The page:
state government to continue providing essential services
SPRINGFIELD — Gov. George
Ryan today congratulated the Illinois General Assembly for passing a
Fiscal Year 2003 budget that reduces appropriations by $600 million
from Fiscal Year 2002. The $54 billion FY03 budget is a compromise
agreement that includes a mixture of spending cuts and new revenues.
"I want to thank all of the members of
both houses on both sides of the aisle for taking up the challenge I
laid out for them a week ago," Gov. Ryan said. "For the first time
in almost a half-century our revenues are less than the year before.
Tough choices had to be made, and the members of the General
Assembly made a good-faith effort to work in a bipartisan manner and
put a budget on my desk."
This budget includes General Revenue
Fund spending of about $22.8 billion. It includes restored funding
for health care and social service programs as well as an investment
in children, which includes a $1 billion school construction
The legislature also passed additional
revenues totaling $810 million.
• $365 million will be
raised through new taxes on tobacco and gaming. A 40-cent increase
on cigarettes will generate 235 million in new dollars. Increasing
taxes at riverboat casinos and boosting the admission fee for
riverboat casinos from its current level of $2 to $3 will generate
• The governor has been
granted the authority to raise up to $750 million by issuing general
obligation bonds repaid by future payments for the tobacco
settlement, building cash balances in the general funds and budget
[to top of second column in this
• Decoupling from the
federal depreciation provisions and maintaining the current
depreciation allowances for state taxes will save Illinois $240
million and local governments $150 million
• Reallocating $205
million of existing revenue will involve keeping the state sales tax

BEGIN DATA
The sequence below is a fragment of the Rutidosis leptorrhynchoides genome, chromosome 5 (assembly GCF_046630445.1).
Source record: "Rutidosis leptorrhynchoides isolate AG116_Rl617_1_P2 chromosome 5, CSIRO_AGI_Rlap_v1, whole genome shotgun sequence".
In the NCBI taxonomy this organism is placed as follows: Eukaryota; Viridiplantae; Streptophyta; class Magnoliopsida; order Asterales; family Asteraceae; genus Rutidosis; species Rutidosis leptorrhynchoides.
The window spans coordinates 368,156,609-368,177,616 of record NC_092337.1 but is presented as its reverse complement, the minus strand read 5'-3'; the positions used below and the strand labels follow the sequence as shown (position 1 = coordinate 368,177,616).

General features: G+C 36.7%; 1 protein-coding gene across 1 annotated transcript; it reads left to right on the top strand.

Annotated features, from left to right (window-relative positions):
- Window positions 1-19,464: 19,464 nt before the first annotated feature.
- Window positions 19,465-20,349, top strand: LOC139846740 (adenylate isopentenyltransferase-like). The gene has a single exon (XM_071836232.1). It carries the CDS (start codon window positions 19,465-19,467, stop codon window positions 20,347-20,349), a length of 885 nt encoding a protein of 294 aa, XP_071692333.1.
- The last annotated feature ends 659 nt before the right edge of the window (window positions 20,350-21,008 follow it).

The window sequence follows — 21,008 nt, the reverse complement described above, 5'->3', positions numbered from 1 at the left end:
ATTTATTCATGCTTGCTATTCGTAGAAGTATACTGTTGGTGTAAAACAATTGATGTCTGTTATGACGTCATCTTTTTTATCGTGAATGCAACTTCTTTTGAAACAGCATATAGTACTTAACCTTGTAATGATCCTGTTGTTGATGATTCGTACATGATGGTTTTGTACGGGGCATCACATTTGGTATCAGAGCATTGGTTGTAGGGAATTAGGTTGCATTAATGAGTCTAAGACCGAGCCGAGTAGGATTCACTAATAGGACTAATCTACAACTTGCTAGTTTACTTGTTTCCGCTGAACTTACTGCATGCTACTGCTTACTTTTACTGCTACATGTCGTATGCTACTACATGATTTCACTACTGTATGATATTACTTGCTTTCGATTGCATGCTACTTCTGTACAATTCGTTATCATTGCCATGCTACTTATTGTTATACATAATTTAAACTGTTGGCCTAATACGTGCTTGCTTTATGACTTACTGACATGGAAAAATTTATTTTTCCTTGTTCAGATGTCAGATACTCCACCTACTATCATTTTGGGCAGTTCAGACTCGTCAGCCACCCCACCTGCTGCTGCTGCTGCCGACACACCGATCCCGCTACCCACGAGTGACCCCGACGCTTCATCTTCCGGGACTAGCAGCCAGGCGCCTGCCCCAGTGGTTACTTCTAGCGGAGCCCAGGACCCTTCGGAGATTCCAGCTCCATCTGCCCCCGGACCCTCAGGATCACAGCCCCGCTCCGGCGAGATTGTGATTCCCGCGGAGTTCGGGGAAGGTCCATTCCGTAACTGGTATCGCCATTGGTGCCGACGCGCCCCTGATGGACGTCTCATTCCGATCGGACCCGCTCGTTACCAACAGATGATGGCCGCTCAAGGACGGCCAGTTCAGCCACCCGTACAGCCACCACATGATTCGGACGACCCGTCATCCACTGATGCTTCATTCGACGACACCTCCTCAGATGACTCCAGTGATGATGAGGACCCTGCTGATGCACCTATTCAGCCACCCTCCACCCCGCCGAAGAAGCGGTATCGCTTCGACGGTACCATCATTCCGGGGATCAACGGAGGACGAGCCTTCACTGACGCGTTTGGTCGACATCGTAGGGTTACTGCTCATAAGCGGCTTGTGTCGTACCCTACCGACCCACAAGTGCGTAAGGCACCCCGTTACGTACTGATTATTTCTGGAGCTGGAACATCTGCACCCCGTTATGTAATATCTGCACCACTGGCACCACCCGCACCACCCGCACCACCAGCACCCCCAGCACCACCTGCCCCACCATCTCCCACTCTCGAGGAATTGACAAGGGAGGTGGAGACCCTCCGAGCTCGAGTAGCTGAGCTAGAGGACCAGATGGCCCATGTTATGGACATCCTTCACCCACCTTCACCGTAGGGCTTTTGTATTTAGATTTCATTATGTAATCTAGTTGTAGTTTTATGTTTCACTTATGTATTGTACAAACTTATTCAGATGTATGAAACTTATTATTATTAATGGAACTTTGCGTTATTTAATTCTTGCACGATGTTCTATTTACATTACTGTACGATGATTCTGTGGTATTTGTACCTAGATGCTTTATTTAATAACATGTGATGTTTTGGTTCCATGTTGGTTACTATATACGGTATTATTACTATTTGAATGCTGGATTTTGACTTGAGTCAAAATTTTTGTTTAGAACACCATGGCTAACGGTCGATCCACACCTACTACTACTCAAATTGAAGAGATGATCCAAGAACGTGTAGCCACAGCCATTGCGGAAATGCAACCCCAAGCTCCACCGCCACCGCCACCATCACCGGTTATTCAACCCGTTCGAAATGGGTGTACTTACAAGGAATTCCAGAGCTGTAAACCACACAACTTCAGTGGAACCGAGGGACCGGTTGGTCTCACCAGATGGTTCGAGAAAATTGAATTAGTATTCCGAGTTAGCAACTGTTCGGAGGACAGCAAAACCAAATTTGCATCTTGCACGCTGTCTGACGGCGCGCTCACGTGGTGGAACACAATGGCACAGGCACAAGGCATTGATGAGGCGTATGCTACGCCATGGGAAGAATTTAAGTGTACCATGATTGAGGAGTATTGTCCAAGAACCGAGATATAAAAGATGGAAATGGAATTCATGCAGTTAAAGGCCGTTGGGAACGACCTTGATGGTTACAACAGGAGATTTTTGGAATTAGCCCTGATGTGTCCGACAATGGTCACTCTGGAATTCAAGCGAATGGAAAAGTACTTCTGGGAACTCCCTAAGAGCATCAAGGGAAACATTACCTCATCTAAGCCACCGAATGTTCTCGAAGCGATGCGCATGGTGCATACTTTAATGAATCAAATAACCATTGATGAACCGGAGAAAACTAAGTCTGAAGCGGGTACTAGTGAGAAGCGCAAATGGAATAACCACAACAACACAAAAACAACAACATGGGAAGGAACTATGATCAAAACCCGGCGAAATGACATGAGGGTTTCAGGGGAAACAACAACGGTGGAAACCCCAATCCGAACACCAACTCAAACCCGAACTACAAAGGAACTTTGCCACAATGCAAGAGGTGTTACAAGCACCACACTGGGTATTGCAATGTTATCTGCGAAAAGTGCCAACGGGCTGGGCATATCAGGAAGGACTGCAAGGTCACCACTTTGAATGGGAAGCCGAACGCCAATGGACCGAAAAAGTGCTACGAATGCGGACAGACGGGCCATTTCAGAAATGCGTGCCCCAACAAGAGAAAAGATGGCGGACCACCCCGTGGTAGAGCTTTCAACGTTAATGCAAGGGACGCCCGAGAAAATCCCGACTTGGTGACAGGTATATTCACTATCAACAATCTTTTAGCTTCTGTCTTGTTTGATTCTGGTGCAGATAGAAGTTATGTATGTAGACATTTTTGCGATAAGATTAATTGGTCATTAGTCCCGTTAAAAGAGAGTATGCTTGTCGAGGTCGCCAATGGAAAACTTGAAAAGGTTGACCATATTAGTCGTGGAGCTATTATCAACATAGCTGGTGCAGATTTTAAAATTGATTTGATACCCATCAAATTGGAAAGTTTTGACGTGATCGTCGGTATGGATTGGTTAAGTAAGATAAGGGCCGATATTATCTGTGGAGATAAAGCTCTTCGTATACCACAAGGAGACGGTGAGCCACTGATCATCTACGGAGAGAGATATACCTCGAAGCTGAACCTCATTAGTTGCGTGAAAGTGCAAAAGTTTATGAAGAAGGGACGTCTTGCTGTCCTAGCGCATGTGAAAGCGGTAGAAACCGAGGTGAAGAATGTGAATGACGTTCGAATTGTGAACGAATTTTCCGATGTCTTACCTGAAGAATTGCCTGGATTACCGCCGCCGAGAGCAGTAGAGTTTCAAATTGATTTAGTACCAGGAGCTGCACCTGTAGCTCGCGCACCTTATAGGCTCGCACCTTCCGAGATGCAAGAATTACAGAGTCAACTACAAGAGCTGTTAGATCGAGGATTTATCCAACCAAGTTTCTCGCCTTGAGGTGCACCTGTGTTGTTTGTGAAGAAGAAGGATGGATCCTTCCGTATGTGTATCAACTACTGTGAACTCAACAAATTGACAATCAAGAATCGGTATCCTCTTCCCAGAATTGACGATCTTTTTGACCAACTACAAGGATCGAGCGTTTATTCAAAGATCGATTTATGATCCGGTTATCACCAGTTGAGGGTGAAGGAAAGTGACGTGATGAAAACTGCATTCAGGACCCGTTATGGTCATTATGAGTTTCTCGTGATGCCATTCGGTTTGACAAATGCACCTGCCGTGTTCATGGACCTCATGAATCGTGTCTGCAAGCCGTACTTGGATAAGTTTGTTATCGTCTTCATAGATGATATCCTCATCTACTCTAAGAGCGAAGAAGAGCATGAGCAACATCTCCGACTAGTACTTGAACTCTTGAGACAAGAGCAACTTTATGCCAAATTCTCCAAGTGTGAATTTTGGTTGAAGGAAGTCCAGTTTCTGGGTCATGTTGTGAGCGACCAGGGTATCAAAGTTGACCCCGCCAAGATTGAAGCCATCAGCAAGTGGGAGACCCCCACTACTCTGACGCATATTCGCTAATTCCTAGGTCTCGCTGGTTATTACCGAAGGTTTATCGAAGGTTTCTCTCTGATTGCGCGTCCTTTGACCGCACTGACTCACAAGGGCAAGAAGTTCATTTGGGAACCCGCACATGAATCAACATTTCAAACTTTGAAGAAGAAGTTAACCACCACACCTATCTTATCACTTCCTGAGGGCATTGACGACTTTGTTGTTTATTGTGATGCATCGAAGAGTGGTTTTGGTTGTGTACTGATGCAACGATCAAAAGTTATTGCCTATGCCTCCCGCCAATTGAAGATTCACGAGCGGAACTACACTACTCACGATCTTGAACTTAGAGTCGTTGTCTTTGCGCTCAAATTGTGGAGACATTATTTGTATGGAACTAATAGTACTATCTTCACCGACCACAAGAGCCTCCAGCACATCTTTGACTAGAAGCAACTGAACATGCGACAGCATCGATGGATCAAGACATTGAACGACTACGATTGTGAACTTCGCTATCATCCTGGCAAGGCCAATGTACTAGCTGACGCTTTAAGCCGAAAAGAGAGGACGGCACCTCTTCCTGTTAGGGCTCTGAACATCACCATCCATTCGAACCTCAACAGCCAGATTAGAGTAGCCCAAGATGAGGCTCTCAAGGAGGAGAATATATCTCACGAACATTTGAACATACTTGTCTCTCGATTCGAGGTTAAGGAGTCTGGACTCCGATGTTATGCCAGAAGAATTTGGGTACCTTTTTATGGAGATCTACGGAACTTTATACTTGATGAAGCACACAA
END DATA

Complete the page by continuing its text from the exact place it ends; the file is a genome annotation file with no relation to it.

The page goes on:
on photo processing in the state treasury (generating $25 million),
reallocating a portion of the real estate transfer tax (generating
$15 million), and transferring approximately $165 million of surplus
balances in other state funds to general funds.
Gov. Ryan will thoroughly review all of
the components of the compromise budget when it reaches his desk,
and he will use his executive powers to ensure it is balanced.
review the budget bill, we will be able to continue providing
important funding for educating our children, providing critical
health-care services to the poor and expanding pharmaceutical
assistance for senior citizens in the next fiscal year," Gov. Ryan
[Illinois Government News Network
Wright takes stand against
‘backward’ budget process
SPRINGFIELD — State
Rep. Jonathan Wright voted "no" on the state budget, taking a stand
against the "backward" procedure in which legislators were asked to
vote to spend money they weren’t yet sure they had.
"It makes absolutely
no sense to me that we are asked to vote on the spending portion of
the budget days before the revenue portion of the plan has even been
finalized. In other words, we’re voting on how to spend money we’re
not even sure we have yet. We wouldn’t manage or families’ budgets
that way. We shouldn’t manage the state budget that way either,"
According to Wright,
the plan approved by the General Assembly in overtime session
includes a combination of cost reductions, funding cuts and tax
increases to bring the budget into balance. He said that while it is
an improvement over previous budget plans, he could not support the
tax increases or the cuts to Medicaid providers that were not fully
"This plan was a vast
improvement over what we had been working with in recent weeks, and
I am very pleased that we were able to secure the funding required
to support 240 residents at the Lincoln Developmental Center. That
said, there are also areas that I continue to be very concerned
about, such as the 30 percent cut in Medicaid, and the tax increases
that simply weren’t necessary," Wright said.
"My House Republican colleagues and I
combed through state agencies’ budgets with the budget directors and
identified more than $700 million in unnecessary spending that could
be cut without impacting services to those in need. Had all of those
cuts been included in the budget, we would have had a balanced plan
and fully restored Medicaid funding — no tax increase necessary."
Broadwell man loses life in single-vehicle accident
Mark Allen Babbitt, 34, of Broadwell
lost his life in a single-vehicle accident Sunday morning. Babbitt
was declared dead at 3:10 a.m., according to Logan County Coroner
Chuck Fricke. The accident took place one-half mile north of
Broadwell when Babbitt lost control of his pickup truck and it
autopsy was conducted Monday morning.
County and state police are investigating.